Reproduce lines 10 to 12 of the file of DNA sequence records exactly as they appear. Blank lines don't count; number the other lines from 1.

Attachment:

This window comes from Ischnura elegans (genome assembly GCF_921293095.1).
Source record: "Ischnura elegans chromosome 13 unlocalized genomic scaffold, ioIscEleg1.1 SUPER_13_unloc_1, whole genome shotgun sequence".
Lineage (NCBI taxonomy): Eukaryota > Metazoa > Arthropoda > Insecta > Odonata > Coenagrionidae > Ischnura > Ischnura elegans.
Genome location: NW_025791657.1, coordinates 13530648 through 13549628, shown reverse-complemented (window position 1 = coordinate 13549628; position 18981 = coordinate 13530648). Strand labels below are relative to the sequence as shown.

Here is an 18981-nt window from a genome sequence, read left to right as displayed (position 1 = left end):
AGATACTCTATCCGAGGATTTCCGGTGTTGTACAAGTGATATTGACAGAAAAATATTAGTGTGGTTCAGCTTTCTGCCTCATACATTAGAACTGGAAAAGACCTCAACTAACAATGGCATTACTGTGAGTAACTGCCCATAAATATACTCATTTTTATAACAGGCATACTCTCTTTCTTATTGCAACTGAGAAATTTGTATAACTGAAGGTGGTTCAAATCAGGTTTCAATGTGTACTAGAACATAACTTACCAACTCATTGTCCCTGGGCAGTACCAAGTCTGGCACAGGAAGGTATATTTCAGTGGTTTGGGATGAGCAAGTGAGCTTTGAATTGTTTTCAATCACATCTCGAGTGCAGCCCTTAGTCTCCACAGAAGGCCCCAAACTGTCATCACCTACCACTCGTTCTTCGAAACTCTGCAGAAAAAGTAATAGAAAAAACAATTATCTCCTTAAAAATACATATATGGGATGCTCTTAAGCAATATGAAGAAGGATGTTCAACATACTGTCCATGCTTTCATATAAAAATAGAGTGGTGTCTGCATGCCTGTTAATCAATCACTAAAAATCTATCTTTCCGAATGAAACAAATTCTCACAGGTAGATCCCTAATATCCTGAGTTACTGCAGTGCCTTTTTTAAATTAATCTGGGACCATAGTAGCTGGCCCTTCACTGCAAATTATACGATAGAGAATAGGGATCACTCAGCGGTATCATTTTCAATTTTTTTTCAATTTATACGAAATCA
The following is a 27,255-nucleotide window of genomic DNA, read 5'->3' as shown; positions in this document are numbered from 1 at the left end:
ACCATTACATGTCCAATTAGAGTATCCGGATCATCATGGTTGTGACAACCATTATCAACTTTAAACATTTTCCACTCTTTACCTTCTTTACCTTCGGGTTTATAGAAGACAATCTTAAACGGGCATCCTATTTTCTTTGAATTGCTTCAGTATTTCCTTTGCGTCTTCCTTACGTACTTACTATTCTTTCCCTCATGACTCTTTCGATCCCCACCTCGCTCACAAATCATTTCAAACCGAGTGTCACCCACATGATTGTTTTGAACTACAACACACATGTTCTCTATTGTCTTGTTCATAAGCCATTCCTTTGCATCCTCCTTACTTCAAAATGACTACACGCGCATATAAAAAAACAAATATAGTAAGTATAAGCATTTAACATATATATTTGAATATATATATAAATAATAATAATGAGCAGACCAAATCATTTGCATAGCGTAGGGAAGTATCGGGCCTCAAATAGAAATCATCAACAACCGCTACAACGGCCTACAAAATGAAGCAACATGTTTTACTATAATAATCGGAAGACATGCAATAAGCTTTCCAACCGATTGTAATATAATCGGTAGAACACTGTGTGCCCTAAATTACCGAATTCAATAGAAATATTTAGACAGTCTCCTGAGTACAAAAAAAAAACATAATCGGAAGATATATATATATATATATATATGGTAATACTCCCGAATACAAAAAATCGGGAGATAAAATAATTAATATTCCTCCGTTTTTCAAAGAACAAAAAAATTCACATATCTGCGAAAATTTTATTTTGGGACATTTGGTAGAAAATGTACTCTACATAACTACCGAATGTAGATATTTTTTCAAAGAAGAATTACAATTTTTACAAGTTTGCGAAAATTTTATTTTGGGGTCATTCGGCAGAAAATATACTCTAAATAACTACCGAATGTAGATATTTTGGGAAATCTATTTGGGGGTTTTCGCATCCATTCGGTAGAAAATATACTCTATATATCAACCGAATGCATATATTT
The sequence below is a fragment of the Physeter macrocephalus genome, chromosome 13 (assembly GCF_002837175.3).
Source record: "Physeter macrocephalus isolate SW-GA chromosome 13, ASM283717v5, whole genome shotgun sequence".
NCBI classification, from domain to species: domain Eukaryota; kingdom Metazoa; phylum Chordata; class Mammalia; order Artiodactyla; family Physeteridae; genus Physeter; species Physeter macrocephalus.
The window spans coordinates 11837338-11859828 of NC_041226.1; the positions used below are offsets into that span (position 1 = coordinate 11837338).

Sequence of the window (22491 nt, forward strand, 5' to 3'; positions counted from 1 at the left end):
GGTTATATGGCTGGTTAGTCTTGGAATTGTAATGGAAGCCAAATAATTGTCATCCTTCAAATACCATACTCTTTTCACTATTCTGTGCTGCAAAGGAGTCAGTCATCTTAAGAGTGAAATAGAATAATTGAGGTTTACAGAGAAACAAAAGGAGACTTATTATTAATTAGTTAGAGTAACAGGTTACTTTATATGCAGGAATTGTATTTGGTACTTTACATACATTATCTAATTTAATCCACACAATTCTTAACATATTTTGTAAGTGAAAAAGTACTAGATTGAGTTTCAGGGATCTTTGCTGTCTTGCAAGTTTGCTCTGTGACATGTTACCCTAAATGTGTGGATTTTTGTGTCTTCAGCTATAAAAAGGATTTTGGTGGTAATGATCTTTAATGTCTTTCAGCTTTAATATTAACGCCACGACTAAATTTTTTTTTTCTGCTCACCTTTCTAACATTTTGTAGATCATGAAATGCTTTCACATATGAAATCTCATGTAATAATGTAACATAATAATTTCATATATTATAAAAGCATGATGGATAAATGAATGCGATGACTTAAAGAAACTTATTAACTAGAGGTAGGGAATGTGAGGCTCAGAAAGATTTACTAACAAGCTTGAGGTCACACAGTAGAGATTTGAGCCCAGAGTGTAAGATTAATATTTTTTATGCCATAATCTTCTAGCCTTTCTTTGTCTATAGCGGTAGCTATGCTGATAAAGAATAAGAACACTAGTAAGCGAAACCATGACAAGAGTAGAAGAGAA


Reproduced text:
Source record: "Physeter macrocephalus isolate SW-GA chromosome 13, ASM283717v5, whole genome shotgun sequence".
NCBI classification, from domain to species: domain Eukaryota; kingdom Metazoa; phylum Chordata; class Mammalia; order Artiodactyla; family Physeteridae; genus Physeter; species Physeter macrocephalus.
The window spans coordinates 11837338-11859828 of NC_041226.1; the positions used below are offsets into that span (position 1 = coordinate 11837338).